Electricity, Gas, Water and Waste Services increased employee numbers by 19.8 % up from 2013 to 1,210.

Construction increased from 19,470 from 2013 to 22,240, an increase of 14.2%

Professional, Scientific and Technical Services jumped up 10.6% from 14,680 to 16,230.

CDC’s ambitious vision for Christchurch is by 2031 the city is recognised as the best place for business, work, study and living in Australasia. Bold statement from the agency and they have a comprehensive plan for this vision which can be viewed  online  

3. Waikato ($20.6bn)

Here, the Waikato Chiefs had they just won their first ever Super Rugby title in 2012.. the previous season they finished 10th, no wonder they look happy… A heavy weight rugby team with an economy to match. Although Waikato may account for $10bn in GDP less than Canterbury they can be proud of the following:

From 2009–14, Waikato’s economy increased 23.8 percent (above the national movement of 22.4 percent)

During this period the increase was due to the agriculture industry which Waikato made up 19.2% of total NZ GDP in agriculture higher than any region in 2012. Canterbury (18.3) and Southland (10.4)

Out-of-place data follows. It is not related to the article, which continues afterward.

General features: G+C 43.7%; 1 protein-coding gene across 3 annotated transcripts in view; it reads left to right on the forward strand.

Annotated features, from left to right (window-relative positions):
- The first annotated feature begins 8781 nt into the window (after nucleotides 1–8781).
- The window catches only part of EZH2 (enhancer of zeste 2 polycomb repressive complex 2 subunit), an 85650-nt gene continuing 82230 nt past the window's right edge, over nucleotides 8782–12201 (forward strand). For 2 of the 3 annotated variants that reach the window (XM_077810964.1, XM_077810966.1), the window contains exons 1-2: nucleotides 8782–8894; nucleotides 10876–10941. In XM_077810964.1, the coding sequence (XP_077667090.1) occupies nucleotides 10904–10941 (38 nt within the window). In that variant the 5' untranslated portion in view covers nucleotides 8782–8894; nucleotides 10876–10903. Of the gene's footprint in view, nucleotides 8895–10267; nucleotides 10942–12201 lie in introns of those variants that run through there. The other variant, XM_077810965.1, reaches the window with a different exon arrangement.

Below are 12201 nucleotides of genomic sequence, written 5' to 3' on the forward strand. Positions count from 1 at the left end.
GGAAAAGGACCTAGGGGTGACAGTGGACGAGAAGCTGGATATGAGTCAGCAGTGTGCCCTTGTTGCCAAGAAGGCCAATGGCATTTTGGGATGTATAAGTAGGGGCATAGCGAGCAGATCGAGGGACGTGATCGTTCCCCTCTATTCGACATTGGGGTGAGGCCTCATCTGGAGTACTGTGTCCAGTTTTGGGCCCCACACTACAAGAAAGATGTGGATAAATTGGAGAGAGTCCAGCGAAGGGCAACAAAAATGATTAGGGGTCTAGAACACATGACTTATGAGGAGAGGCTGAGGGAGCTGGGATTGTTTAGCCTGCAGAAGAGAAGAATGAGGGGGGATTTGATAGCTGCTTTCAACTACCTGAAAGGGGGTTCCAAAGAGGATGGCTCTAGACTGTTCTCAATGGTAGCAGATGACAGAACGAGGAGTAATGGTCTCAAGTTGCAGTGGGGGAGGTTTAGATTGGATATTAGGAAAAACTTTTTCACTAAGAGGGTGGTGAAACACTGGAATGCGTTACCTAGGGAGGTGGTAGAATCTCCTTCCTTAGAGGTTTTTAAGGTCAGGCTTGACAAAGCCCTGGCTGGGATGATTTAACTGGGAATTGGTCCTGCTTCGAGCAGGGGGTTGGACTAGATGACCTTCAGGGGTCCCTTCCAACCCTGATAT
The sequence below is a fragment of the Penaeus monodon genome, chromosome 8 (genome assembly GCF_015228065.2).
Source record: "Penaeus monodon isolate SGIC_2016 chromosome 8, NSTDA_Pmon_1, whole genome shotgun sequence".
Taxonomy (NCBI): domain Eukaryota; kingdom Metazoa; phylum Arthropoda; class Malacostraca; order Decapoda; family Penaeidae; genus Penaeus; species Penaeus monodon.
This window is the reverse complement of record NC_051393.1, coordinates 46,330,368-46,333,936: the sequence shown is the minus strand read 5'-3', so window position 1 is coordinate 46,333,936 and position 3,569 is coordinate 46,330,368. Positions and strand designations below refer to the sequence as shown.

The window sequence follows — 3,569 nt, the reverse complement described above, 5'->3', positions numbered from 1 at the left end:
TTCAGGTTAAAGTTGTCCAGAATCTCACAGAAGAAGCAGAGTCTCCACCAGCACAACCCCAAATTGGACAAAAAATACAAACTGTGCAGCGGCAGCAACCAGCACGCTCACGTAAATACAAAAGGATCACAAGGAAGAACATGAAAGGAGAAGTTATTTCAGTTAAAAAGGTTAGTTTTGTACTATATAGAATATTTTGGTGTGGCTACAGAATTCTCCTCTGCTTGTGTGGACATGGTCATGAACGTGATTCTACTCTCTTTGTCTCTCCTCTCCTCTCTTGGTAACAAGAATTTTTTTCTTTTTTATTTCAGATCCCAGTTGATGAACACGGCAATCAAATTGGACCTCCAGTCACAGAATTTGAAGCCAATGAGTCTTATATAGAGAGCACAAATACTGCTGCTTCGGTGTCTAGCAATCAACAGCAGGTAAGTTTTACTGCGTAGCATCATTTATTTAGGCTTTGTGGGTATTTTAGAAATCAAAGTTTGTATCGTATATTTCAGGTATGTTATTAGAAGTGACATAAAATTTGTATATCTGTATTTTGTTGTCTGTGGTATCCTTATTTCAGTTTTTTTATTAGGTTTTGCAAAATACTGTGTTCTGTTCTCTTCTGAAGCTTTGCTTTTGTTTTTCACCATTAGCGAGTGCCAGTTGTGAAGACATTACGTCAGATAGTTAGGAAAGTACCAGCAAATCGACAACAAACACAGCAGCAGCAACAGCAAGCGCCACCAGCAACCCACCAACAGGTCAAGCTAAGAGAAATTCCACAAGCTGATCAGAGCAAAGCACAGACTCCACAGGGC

GDP increased just 0.4 percent in 2013 due to a decline in agriculture, driven by dairy cattle farming. There was a major drought that year that affected the industry

The Chiefs went on to win back to back Super Rugby titles in 2013, they of course celebrated with another haka

The Waikato Economic Strategy Governance Group gives us more detail on the numbers and why Waikato is the 4th largest producer in the country, including

    • Highest milk production and largest dairy processor in New Zealand.
    • Significant Fonterra presence and value added processing
    • Largest processing region for cattle meat exports
    • Largest proportion of plantation forests and significant proportion of major wood processors
    • Second only to Marlborough Sounds for number of aquaculture farms and farmed area.

source: http://www.mpdc.govt.nz/pdf/News/MayoralForum/WaikatoEconomicStrategy.pdf

4. Bay of Plenty ($11.9bn)

Nice walk up #mountmaunganui #bayofplenty A photo posted by liam ^_^ // 18 // Follow (@liamthompson61110) on

  • From 2009–14, Bay of Plenty’s economy expanded 23.2 percent (there seems to be a pattern forming here between these years?)
  • Again agriculture was a major contributor, but also service industries as well inparticular: transport, postal, and warehousing; financial and insurance services; and health care and social assistance.
  • a 3% increase was achieved in 2012 due to the financial and insurance services, and wholesale trade industries. Stats NZ notes that both industries are outside the top 10 traditional contributors to the region’s total GDP.